Invitation to Cryptology, 1st edition

  • Thomas H. Barr

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This book introduces a wide range of up-to-date cryptological concepts along with the mathematical ideas that are behind them. The new and old are organized around a historical framework. A variety of mathematical topics that are germane to cryptology (e.g., modular arithmetic, Boolean functions, complexity theory, etc.) are developed, but they do not overshadow the main focus of the book. KEY TOPICS: Chapter topics cover origins, examples, and ideas in cryptology; classical cryptographic techniques; symmetric computer-based cryptology; public-key cryptography; and present practice, issues, and the future. MARKET: For individuals seeking an up-close and accurate idea of how current-day cryptographic methods work.

Table of contents

1. Origins, Examples, and Ideas in Cryptology.

A Crypto-Chronology. Cryptology and Mathematics: Functions. Crypto: Models, Maxims, and Mystique.

2. Classical Cryptographic Techniques.

Shift Ciphers and Modular Arithmetic. Affine Ciphers; More Modular Arithmetic. Substitution Ciphers. Transposition Ciphers. Polyalphabetic Substitutions. Probability and Expectation. The Friedman and Kasiski Tests. Cryptanalysis of the Vingenere Cipher. The Hill Cipher; Matrices.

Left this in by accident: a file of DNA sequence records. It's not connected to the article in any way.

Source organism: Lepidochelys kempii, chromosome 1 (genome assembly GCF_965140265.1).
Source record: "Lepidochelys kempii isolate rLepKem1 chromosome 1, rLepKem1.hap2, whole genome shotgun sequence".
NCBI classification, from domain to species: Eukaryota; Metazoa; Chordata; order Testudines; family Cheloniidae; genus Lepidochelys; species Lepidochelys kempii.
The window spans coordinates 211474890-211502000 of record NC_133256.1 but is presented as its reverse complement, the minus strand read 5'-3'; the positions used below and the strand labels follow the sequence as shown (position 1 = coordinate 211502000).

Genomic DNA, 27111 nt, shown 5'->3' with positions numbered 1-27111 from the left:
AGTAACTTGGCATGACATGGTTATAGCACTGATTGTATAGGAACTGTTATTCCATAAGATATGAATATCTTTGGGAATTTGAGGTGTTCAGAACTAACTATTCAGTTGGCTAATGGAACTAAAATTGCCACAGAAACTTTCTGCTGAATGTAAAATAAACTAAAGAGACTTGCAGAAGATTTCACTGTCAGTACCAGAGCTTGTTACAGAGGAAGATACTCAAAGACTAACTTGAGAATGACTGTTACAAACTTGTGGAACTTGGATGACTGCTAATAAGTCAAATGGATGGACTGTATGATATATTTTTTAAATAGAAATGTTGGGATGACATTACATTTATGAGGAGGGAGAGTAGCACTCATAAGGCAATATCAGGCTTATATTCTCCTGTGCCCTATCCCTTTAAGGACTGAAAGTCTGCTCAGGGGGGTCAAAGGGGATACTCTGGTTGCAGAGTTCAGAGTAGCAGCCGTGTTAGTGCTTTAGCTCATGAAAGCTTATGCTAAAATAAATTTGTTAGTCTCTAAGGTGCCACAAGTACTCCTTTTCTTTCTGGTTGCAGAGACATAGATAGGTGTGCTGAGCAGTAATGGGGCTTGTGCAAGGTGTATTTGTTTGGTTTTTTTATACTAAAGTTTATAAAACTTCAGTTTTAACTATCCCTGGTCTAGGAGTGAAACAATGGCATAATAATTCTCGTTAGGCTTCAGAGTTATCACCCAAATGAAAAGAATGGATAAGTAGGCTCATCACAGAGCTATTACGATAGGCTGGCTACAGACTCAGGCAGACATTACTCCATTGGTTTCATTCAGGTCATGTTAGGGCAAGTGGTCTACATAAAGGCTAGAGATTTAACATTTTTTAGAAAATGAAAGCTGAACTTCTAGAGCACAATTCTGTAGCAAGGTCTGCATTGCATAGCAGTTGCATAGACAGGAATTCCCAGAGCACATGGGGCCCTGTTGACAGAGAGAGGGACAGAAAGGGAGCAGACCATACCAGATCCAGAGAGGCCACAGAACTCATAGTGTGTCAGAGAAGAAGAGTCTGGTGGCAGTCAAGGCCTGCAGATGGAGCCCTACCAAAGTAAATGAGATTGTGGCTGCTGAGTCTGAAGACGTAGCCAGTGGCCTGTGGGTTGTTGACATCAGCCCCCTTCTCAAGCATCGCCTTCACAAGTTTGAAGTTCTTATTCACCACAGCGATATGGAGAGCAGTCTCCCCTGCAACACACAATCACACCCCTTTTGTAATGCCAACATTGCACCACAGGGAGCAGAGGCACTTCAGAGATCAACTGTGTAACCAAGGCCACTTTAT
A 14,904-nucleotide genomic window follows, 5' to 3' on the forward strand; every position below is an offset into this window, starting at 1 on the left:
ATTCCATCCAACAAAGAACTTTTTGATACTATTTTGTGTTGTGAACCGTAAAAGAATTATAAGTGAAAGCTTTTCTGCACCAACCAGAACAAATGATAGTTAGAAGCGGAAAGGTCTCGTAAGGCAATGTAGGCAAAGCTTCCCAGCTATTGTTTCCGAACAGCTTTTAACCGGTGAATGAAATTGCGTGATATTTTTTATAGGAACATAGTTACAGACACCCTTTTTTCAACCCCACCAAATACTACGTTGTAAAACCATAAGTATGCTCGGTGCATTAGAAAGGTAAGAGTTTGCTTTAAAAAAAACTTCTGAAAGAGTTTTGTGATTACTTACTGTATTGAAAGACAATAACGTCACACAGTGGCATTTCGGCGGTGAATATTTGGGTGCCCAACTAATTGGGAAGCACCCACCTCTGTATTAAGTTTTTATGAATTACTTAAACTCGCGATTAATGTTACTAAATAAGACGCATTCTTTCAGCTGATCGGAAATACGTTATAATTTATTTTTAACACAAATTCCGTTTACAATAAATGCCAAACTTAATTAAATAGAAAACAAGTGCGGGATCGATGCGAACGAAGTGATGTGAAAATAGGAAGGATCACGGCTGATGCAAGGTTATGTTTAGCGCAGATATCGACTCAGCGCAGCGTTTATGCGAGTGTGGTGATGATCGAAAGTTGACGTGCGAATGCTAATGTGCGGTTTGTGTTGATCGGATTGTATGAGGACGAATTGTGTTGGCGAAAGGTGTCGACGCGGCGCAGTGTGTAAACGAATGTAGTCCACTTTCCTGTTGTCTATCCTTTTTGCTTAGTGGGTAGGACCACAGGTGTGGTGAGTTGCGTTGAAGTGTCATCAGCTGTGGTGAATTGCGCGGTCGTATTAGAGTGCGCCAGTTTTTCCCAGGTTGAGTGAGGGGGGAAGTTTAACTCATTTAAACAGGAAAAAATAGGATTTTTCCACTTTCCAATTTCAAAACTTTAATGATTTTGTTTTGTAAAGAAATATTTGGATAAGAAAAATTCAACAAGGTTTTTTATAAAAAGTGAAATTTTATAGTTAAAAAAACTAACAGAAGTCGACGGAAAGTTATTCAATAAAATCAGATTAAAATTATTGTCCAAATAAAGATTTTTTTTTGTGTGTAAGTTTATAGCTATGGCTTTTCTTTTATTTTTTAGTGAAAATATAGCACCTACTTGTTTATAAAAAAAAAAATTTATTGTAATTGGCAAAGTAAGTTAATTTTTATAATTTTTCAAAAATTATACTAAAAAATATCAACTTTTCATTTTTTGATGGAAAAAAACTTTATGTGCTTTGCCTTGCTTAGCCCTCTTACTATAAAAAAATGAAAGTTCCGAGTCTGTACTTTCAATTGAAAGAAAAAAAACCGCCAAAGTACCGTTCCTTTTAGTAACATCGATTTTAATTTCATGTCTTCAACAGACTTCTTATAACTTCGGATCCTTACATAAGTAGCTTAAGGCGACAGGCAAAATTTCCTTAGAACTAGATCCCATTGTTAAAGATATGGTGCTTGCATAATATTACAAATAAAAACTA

3. Symmetric Computer-Based Cryptology.

Number Representation. Boolean and Numerical Functions. Computational Complexity. Stream Ciphers and Feedback Shift Registers. Block Ciphers. Hash Functions.

4. Public-Key Cryptography.

Primes, Factorization, and the Euclidean Algorithm. The Merkle-Hellman Knapsack. Fermat's Little Theorem. The RSA Public-Key Cryptosystem. Key Agreement. Digital Signatures. Zero-Knowledge Identification Protocols.

5. Case Studies and Issues.

Case Study I: DES. Case Study II: PGP. Public-Key Infrastructure. Law and Issues Regarding Cryptography.



Table of Primes.

Answers to Selected Exercises.


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Published by Pearson (August 31st 2001) - Copyright © 2002